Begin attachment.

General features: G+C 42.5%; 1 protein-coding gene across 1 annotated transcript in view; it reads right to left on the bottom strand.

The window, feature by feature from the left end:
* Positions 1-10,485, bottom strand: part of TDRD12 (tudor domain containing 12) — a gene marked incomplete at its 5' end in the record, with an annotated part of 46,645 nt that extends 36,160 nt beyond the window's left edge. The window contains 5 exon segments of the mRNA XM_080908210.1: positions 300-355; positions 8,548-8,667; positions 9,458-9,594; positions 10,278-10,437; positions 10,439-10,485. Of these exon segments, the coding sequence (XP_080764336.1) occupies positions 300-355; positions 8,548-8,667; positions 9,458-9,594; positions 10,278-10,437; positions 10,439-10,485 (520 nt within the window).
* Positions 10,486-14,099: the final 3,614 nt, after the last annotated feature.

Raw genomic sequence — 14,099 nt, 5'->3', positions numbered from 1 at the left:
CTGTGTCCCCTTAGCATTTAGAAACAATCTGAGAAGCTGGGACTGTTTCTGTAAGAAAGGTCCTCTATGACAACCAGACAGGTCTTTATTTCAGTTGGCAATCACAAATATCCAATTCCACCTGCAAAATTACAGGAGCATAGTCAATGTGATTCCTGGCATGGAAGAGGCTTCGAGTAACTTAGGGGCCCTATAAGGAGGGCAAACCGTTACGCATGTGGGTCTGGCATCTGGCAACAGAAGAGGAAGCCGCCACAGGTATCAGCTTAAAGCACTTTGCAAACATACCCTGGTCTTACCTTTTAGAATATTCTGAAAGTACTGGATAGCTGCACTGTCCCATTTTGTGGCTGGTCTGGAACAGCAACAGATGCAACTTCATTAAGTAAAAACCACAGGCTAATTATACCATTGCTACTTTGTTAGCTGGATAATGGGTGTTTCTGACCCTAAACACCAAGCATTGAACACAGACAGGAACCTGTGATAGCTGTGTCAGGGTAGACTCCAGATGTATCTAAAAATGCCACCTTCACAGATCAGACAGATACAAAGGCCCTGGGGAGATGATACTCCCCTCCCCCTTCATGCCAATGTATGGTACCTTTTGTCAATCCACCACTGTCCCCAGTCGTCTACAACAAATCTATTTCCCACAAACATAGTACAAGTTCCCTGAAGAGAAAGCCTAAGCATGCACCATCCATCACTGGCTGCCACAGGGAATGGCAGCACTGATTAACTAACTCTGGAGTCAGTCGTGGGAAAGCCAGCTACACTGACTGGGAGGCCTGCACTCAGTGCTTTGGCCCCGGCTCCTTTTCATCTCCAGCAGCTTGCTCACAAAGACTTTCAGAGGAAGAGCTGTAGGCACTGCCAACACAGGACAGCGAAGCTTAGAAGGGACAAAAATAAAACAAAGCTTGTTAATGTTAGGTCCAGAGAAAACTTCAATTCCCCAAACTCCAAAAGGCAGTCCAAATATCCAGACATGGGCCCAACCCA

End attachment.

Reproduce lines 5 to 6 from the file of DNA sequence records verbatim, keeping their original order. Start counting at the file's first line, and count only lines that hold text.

Raw genomic sequence — 14,099 nt, 5'->3', positions numbered from 1 at the left:
CTGTGTCCCCTTAGCATTTAGAAACAATCTGAGAAGCTGGGACTGTTTCTGTAAGAAAGGTCCTCTATGACAACCAGACAGGTCTTTATTTCAGTTGGCAATCACAAATATCCAATTCCACCTGCAAAATTACAGGAGCATAGTCAATGTGATTCCTGGCATGGAAGAGGCTTCGAGTAACTTAGGGGCCCTATAAGGAGGGCAAACCGTTACGCATGTGGGTCTGGCATCTGGCAACAGAAGAGGAAGCCGCCACAGGTATCAGCTTAAAGCACTTTGCAAACATACCCTGGTCTTACCTTTTAGAATATTCTGAAAGTACTGGATAGCTGCACTGTCCCATTTTGTGGCTGGTCTGGAACAGCAACAGATGCAACTTCATTAAGTAAAAACCACAGGCTAATTATACCATTGCTACTTTGTTAGCTGGATAATGGGTGTTTCTGACCCTAAACACCAAGCATTGAACACAGACAGGAACCTGTGATAGCTGTGTCAGGGTAGACTCCAGATGTATCTAAAAATGCCACCTTCACAGATCAGACAGATACAAAGGCCCTGGGGAGATGATACTCCCCTCCCCCTTCATGCCAATGTATGGTACCTTTTGTCAATCCACCACTGTCCCCAGTCGTCTACAACAAATCTATTTCCCACAAACATAGTACAAGTTCCCTGAAGAGAAAGCCTAAGCATGCACCATCCATCACTGGCTGCCACAGGGAATGGCAGCACTGATTAACTAACTCTGGAGTCAGTCGTGGGAAAGCCAGCTACACTGACTGGGAGGCCTGCACTCAGTGCTTTGGCCCCGGCTCCTTTTCATCTCCAGCAGCTTGCTCACAAAGACTTTCAGAGGAAGAGCTGTAGGCACTGCCAACACAGGACAGCGAAGCTTAGAAGGGACAAAAATAAAACAAAGCTTGTTAATGTTAGGTCCAGAGAAAACTTCAATTCCCCAAACTCCAAAAGGCAGTCCAAATATCCAGACATGGGCCCAACCCA